I’ll make this short and (bitter)sweet: There’s a picture going around social media people claim shows Antarctica from space.
But it’s not; at least not really. It’s actually a visualization of data, a computer-generated image showing the extent of sea ice around Antarctica on Sept. 21, 2005.
The overall image is a composite from several different Earth-observing satellites, but the sea ice is from the AMSR-E detector on board the Aqua satellite. It uses microwaves to measure the extent of ice floating in the ocean. This was then mapped onto a computer-generated globe of the Earth from Blue Marble Next Generation (using different data from AMSR-E to estimate the ice color). The terrain map is actually from 2004, a year before the ice data were taken.
Perhaps it’s a subtle point. After all, many images from Hubble and other observatories are composites using separate images, sometimes in wavelengths invisible to our eyes! While this case is similar, it isn’t a snapshot taken by some orbiting camera; it’s more like making a map (like ones showing color-coded temperatures) created using various sources and then putting them together in a way that looks very photorealistic.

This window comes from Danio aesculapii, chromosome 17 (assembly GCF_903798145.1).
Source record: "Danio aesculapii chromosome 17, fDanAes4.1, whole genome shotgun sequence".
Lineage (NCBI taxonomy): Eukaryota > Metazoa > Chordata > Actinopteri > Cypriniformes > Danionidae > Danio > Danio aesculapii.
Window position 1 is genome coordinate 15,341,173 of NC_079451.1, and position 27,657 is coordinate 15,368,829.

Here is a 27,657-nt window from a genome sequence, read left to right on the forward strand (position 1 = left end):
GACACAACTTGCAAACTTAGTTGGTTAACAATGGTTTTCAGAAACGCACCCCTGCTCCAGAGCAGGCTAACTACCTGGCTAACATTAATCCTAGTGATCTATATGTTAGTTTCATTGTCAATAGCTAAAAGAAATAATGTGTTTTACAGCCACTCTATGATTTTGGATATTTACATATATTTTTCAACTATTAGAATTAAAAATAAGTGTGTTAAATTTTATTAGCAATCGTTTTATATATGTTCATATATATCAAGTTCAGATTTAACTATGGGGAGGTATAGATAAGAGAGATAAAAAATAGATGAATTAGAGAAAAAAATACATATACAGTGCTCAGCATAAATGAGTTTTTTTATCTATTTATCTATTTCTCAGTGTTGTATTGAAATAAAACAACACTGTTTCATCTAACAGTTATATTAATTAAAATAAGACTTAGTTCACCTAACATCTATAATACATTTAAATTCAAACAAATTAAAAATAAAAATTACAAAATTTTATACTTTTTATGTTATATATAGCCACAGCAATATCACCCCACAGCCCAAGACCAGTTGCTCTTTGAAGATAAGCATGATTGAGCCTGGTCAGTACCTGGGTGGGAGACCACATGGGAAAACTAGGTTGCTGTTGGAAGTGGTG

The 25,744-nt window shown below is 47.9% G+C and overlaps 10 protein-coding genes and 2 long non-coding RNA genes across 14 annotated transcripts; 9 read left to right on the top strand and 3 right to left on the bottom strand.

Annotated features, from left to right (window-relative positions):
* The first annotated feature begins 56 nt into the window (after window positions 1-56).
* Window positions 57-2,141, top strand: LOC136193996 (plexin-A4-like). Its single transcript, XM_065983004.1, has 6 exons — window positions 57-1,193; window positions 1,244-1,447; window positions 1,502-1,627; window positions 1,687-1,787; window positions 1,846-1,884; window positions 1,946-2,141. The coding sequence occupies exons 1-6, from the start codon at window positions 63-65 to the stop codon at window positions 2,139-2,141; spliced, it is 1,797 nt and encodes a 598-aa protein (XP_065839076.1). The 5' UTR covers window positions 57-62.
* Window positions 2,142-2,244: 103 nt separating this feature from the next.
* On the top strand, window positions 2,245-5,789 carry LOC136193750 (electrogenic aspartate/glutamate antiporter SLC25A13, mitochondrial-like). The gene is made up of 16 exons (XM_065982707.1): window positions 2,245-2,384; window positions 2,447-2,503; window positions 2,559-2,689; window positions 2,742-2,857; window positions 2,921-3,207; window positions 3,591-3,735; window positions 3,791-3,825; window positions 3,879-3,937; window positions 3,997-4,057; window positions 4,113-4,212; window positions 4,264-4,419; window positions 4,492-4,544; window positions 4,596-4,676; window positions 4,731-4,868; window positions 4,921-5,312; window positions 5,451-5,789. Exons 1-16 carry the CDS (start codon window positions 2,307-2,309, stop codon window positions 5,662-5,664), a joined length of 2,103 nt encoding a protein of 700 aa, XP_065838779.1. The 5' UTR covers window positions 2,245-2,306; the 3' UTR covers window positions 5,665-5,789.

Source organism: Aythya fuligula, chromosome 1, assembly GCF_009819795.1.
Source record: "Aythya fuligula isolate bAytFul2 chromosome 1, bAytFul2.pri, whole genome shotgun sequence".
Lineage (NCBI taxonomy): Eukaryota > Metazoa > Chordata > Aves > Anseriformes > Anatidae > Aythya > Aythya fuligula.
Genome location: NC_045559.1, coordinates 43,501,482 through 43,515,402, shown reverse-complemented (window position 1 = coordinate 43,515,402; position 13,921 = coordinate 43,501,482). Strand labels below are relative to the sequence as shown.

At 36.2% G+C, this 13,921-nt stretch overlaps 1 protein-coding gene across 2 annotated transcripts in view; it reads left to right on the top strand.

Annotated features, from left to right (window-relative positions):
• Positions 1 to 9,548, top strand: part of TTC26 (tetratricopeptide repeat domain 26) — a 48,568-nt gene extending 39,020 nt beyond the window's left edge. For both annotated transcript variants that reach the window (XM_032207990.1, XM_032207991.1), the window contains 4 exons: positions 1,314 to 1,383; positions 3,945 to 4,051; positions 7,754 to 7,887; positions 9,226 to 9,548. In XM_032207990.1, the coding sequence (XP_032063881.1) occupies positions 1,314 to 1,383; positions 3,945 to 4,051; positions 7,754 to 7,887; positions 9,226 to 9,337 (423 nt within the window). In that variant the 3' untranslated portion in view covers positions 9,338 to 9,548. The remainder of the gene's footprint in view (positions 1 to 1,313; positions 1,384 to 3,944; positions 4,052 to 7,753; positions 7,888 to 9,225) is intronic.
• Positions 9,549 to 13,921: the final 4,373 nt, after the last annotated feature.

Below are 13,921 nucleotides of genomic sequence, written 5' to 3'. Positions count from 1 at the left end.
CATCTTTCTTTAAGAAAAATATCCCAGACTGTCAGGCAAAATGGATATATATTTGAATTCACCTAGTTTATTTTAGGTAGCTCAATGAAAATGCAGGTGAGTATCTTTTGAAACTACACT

It’s certainly beautiful, and even helpful both scientifically and with getting people to see our planet in a different light. But it’s not really a photo of Earth from space.
Perhaps too it’s not a big deal. It’s not a fake, or a hoax, or anything like that. But I do think it’s a good idea to understand the difference between an actual photo and a visualization. Under the assumption they’re real, unreal pictures are commonly passed around social media rapidly and without much critical analysis. I see this a lot (at the bottom of this article is a short list of just a few such widely shared pictures I’ve written about), and I think it’s worth pointing out the difference between the real and the imagined.
I’m not trying to pick on people who do this, either. It’s natural to want to share something beautiful or exciting or awe-inspiring! And I’m glad people do, because images from and of space are beautiful and should inspire us.
But in my opinion, the real Universe is amazing enough without having to make stuff up about it. It’s important to be able to tell the difference between a photo depicting reality and a drawing meant to represent it, and something I wish more people could do.
More articles about fake/hoaxed pictures or illustrations mistaken for reality: